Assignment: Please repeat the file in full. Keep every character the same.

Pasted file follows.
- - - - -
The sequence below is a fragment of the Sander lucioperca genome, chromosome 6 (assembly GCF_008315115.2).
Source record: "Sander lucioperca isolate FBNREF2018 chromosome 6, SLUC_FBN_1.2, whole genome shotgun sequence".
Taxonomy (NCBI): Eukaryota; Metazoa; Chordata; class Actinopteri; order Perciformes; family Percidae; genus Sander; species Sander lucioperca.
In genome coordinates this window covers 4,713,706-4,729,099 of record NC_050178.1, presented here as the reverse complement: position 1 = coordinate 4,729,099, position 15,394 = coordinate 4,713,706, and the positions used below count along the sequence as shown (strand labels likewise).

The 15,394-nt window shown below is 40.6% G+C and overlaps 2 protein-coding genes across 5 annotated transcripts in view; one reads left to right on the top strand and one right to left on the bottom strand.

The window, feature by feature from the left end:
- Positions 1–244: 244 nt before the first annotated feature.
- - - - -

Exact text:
The sequence below is a fragment of the Sander lucioperca genome, chromosome 6 (assembly GCF_008315115.2).
Source record: "Sander lucioperca isolate FBNREF2018 chromosome 6, SLUC_FBN_1.2, whole genome shotgun sequence".
Taxonomy (NCBI): Eukaryota; Metazoa; Chordata; class Actinopteri; order Perciformes; family Percidae; genus Sander; species Sander lucioperca.
In genome coordinates this window covers 4,713,706-4,729,099 of record NC_050178.1, presented here as the reverse complement: position 1 = coordinate 4,729,099, position 15,394 = coordinate 4,713,706, and the positions used below count along the sequence as shown (strand labels likewise).

The 15,394-nt window shown below is 40.6% G+C and overlaps 2 protein-coding genes across 5 annotated transcripts in view; one reads left to right on the top strand and one right to left on the bottom strand.

The window, feature by feature from the left end:
- Positions 1–244: 244 nt before the first annotated feature.